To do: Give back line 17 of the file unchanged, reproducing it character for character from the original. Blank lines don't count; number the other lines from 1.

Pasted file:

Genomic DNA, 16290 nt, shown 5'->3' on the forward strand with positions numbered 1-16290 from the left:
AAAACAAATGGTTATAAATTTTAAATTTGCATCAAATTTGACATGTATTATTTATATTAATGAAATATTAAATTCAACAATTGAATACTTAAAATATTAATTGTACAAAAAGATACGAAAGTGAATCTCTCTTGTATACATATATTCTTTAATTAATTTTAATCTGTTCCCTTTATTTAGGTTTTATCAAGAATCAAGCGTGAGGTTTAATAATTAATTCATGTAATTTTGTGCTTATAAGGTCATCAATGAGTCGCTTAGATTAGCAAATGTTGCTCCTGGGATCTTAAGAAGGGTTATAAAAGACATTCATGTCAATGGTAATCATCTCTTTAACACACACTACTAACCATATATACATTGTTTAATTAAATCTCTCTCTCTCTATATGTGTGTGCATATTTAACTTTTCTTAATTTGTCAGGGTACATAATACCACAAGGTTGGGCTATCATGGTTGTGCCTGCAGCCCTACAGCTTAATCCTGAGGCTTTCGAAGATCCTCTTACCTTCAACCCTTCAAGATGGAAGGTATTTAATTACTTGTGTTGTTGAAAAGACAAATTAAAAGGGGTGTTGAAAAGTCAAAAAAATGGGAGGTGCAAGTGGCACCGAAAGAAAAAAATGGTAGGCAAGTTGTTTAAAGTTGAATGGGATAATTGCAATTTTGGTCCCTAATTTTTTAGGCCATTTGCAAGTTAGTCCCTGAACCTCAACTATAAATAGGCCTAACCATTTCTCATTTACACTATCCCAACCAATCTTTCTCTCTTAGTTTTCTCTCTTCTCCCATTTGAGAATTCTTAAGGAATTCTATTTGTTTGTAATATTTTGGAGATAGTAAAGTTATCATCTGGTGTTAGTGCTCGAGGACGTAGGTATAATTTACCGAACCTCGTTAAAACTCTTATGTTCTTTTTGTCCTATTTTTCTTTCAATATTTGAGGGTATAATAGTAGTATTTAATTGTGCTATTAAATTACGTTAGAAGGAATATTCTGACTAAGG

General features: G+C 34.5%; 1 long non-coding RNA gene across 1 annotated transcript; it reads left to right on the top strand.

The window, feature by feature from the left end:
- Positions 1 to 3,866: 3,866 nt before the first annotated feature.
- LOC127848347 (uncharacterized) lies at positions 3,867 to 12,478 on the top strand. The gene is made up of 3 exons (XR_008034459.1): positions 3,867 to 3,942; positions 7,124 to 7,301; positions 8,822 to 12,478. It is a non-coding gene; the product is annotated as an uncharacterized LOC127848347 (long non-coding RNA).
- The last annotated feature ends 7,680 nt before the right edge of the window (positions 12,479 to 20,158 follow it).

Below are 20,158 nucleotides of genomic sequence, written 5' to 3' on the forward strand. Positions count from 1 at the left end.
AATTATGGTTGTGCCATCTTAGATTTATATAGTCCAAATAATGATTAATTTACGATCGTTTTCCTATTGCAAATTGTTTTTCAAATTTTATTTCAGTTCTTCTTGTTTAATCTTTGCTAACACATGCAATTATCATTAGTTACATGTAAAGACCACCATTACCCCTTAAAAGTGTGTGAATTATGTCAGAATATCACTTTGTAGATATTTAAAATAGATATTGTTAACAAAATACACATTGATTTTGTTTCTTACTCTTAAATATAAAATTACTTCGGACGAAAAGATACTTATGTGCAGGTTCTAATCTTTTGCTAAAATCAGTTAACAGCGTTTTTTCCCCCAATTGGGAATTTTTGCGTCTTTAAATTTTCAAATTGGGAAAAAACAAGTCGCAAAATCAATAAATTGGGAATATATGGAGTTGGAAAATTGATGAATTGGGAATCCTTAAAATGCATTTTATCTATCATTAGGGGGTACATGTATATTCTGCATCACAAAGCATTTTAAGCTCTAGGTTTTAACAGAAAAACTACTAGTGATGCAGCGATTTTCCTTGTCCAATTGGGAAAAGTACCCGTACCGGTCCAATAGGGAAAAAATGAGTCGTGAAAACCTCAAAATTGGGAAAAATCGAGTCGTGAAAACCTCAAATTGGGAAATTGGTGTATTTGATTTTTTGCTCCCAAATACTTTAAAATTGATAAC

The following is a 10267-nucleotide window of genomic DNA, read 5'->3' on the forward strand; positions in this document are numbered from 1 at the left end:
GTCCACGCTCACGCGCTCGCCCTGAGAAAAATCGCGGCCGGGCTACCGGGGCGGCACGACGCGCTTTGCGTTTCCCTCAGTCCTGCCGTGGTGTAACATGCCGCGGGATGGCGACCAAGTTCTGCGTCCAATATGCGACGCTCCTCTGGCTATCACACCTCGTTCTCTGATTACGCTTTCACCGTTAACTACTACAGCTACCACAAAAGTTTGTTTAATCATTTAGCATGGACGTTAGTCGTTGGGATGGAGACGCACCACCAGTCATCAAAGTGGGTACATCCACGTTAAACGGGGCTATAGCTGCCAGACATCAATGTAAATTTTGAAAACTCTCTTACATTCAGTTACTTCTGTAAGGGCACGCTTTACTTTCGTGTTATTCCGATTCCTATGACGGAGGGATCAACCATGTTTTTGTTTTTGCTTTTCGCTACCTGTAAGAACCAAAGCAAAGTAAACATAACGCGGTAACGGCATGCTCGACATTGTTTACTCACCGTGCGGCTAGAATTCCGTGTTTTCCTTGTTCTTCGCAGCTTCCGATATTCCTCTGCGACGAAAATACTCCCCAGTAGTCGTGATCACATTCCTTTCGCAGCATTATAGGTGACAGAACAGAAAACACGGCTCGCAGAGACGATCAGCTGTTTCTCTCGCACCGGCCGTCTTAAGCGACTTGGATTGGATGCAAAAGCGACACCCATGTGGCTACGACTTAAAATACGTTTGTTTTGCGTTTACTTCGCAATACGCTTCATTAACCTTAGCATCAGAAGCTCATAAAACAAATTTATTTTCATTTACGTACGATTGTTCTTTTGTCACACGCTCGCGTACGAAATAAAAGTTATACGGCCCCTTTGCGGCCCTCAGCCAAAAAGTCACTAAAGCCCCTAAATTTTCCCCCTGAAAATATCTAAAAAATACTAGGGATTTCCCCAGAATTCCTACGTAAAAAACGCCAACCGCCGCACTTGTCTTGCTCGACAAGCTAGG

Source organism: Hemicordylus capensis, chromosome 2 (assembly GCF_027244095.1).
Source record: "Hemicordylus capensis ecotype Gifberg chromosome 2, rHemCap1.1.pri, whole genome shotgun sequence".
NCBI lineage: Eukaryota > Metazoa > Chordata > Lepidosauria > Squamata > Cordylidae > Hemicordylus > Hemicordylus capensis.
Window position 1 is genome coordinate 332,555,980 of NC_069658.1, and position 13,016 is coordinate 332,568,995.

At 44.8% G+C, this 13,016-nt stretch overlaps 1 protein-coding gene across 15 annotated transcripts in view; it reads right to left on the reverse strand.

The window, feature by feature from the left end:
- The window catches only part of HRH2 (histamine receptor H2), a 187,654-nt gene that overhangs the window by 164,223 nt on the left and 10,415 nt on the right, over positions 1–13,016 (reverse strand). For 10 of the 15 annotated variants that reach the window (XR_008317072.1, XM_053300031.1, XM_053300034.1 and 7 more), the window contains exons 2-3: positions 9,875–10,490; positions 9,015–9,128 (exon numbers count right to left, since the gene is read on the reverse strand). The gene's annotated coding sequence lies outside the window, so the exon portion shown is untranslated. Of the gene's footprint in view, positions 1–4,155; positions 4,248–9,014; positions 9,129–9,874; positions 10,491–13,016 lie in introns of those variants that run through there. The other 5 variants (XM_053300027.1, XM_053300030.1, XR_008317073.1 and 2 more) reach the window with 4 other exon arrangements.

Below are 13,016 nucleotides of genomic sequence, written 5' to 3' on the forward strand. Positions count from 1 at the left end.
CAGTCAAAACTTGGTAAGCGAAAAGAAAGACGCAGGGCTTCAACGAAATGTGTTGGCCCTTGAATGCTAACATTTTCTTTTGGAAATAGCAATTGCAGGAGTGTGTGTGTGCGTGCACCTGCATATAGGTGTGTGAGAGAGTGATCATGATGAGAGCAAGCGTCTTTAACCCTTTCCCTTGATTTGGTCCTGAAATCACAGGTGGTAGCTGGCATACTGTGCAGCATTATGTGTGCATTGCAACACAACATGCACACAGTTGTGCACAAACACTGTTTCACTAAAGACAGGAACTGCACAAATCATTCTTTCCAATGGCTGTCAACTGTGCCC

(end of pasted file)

The window, feature by feature from the left end: